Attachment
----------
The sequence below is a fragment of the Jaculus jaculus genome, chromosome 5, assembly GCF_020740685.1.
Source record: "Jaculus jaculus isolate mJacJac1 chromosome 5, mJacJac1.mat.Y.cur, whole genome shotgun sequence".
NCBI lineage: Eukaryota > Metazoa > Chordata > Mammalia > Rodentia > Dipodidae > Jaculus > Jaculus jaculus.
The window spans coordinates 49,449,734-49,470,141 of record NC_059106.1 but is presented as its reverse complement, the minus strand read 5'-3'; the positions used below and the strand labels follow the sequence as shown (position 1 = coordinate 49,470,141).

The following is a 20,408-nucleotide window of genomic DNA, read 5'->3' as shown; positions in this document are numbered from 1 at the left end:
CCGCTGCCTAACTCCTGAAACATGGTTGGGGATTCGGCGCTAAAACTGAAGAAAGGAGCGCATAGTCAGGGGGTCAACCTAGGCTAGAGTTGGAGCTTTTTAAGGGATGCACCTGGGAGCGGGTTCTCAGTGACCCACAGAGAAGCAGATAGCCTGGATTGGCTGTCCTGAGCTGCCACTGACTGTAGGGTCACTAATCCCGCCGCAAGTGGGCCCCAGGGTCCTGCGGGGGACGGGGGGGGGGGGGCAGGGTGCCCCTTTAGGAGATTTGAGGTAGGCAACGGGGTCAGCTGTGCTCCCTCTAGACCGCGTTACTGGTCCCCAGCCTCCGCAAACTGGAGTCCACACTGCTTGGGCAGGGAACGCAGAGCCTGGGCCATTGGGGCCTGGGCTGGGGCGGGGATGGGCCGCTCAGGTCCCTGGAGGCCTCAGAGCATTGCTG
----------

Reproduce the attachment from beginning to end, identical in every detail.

The sequence below is a fragment of the Jaculus jaculus genome, chromosome 5, assembly GCF_020740685.1.
Source record: "Jaculus jaculus isolate mJacJac1 chromosome 5, mJacJac1.mat.Y.cur, whole genome shotgun sequence".
NCBI lineage: Eukaryota > Metazoa > Chordata > Mammalia > Rodentia > Dipodidae > Jaculus > Jaculus jaculus.
The window spans coordinates 49,449,734-49,470,141 of record NC_059106.1 but is presented as its reverse complement, the minus strand read 5'-3'; the positions used below and the strand labels follow the sequence as shown (position 1 = coordinate 49,470,141).

The following is a 20,408-nucleotide window of genomic DNA, read 5'->3' as shown; positions in this document are numbered from 1 at the left end:
CCGCTGCCTAACTCCTGAAACATGGTTGGGGATTCGGCGCTAAAACTGAAGAAAGGAGCGCATAGTCAGGGGGTCAACCTAGGCTAGAGTTGGAGCTTTTTAAGGGATGCACCTGGGAGCGGGTTCTCAGTGACCCACAGAGAAGCAGATAGCCTGGATTGGCTGTCCTGAGCTGCCACTGACTGTAGGGTCACTAATCCCGCCGCAAGTGGGCCCCAGGGTCCTGCGGGGGACGGGGGGGGGGGGGCAGGGTGCCCCTTTAGGAGATTTGAGGTAGGCAACGGGGTCAGCTGTGCTCCCTCTAGACCGCGTTACTGGTCCCCAGCCTCCGCAAACTGGAGTCCACACTGCTTGGGCAGGGAACGCAGAGCCTGGGCCATTGGGGCCTGGGCTGGGGCGGGGATGGGCCGCTCAGGTCCCTGGAGGCCTCAGAGCATTGCTG